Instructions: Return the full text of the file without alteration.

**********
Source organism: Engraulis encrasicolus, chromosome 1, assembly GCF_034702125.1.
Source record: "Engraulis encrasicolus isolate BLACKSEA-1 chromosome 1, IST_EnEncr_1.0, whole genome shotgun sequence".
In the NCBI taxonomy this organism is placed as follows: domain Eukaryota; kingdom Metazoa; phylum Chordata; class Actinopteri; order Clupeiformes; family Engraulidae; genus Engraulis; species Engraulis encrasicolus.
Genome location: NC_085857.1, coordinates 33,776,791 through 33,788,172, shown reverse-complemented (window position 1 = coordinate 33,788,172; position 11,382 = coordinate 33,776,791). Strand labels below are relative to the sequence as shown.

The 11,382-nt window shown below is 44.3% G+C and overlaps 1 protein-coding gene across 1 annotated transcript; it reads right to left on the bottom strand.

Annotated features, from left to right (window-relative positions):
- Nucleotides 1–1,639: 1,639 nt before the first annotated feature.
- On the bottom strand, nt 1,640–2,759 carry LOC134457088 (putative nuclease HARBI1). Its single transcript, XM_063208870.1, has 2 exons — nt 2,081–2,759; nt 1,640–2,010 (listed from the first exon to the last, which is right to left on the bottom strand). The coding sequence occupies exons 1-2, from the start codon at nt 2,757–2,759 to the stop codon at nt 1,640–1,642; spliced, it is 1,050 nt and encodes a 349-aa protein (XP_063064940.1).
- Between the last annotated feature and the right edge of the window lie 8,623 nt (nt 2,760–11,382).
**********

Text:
Source organism: Engraulis encrasicolus, chromosome 1, assembly GCF_034702125.1.
Source record: "Engraulis encrasicolus isolate BLACKSEA-1 chromosome 1, IST_EnEncr_1.0, whole genome shotgun sequence".
In the NCBI taxonomy this organism is placed as follows: domain Eukaryota; kingdom Metazoa; phylum Chordata; class Actinopteri; order Clupeiformes; family Engraulidae; genus Engraulis; species Engraulis encrasicolus.
Genome location: NC_085857.1, coordinates 33,776,791 through 33,788,172, shown reverse-complemented (window position 1 = coordinate 33,788,172; position 11,382 = coordinate 33,776,791). Strand labels below are relative to the sequence as shown.

The 11,382-nt window shown below is 44.3% G+C and overlaps 1 protein-coding gene across 1 annotated transcript; it reads right to left on the bottom strand.

Annotated features, from left to right (window-relative positions):
- Nucleotides 1–1,639: 1,639 nt before the first annotated feature.
- On the bottom strand, nt 1,640–2,759 carry LOC134457088 (putative nuclease HARBI1). Its single transcript, XM_063208870.1, has 2 exons — nt 2,081–2,759; nt 1,640–2,010 (listed from the first exon to the last, which is right to left on the bottom strand). The coding sequence occupies exons 1-2, from the start codon at nt 2,757–2,759 to the stop codon at nt 1,640–1,642; spliced, it is 1,050 nt and encodes a 349-aa protein (XP_063064940.1).
- Between the last annotated feature and the right edge of the window lie 8,623 nt (nt 2,760–11,382).